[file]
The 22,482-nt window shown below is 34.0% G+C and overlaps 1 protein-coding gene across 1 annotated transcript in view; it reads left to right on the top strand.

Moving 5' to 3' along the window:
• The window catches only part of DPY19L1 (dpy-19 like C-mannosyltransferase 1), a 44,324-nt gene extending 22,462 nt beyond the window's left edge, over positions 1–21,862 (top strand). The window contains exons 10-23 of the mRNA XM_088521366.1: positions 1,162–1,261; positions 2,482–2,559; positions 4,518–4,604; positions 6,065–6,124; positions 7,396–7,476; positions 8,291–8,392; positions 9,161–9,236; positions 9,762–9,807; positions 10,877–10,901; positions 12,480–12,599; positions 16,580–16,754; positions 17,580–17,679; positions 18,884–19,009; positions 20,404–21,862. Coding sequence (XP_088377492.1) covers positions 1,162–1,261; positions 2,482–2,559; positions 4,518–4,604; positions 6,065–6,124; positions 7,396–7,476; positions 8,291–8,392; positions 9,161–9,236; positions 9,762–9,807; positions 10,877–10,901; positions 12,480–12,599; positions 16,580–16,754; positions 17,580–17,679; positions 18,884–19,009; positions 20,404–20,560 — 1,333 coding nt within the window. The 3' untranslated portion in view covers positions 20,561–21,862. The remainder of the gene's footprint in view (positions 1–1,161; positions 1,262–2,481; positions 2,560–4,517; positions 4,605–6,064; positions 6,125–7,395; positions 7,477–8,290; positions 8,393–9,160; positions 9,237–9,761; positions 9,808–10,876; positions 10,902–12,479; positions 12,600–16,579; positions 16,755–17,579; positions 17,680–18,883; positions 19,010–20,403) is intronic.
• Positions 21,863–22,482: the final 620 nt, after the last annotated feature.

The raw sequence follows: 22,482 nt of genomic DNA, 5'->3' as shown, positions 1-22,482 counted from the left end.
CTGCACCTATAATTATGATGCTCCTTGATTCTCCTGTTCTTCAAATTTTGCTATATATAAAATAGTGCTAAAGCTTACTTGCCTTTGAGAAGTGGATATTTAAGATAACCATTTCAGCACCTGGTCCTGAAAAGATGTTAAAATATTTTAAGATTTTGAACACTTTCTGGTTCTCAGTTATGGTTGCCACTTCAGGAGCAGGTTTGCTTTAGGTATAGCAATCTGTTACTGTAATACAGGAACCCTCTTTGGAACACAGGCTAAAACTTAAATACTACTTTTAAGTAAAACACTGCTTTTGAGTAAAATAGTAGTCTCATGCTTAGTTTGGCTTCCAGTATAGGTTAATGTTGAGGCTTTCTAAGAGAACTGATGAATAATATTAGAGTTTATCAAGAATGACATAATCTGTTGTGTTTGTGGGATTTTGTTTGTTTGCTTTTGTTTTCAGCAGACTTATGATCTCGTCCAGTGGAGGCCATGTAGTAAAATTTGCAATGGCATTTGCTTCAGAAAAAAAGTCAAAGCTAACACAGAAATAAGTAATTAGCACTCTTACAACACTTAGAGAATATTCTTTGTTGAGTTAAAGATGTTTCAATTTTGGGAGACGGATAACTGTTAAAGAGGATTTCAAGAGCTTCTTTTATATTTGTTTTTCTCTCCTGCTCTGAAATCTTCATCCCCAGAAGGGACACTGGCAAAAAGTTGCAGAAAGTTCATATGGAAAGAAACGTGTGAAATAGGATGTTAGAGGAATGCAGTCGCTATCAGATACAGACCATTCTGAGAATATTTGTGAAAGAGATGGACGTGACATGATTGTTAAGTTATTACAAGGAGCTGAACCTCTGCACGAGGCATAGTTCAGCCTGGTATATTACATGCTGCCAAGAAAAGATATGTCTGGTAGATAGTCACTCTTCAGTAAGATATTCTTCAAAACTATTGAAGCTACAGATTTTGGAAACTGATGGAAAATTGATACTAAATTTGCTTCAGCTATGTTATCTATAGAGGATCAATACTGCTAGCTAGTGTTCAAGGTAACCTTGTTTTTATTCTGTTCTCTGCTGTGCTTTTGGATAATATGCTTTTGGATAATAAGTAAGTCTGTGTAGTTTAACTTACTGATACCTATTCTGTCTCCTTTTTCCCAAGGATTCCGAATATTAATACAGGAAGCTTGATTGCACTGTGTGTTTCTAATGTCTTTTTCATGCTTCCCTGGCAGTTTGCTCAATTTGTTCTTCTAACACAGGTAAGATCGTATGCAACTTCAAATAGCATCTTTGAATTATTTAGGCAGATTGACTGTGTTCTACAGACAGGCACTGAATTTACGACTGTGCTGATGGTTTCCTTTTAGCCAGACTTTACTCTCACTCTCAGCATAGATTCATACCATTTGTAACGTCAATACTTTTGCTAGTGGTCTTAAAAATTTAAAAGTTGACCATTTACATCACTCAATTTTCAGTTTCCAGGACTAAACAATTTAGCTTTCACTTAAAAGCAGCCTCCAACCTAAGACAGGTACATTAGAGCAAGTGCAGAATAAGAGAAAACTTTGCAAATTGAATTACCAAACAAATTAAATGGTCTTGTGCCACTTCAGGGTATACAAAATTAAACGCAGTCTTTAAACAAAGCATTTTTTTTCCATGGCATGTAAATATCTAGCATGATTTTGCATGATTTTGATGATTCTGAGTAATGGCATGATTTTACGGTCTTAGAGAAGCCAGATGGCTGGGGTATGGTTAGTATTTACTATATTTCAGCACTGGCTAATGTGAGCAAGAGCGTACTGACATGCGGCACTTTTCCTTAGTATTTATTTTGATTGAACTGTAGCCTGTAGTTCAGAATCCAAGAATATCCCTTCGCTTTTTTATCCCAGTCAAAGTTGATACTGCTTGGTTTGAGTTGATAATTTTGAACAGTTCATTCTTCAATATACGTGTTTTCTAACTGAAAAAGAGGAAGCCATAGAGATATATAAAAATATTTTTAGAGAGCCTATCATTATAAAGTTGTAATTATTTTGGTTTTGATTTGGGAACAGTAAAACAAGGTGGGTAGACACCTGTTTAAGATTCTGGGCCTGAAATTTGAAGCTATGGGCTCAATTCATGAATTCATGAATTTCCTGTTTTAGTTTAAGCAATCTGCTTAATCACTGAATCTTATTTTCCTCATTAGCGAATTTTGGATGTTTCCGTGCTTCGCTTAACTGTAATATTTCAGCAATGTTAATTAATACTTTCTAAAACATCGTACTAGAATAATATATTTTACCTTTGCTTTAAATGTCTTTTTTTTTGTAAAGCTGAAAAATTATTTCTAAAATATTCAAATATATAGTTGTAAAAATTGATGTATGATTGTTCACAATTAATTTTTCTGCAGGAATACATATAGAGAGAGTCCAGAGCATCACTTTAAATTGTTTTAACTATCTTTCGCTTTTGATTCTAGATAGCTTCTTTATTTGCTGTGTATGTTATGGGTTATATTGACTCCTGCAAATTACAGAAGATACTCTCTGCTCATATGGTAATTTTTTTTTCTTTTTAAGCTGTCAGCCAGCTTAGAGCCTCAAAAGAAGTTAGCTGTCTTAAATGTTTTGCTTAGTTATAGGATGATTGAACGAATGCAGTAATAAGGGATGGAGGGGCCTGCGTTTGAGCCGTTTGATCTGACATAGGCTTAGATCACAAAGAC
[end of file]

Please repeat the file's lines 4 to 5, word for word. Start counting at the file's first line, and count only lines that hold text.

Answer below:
• Positions 21,863–22,482: the final 620 nt, after the last annotated feature.

The raw sequence follows: 22,482 nt of genomic DNA, 5'->3' as shown, positions 1-22,482 counted from the left end.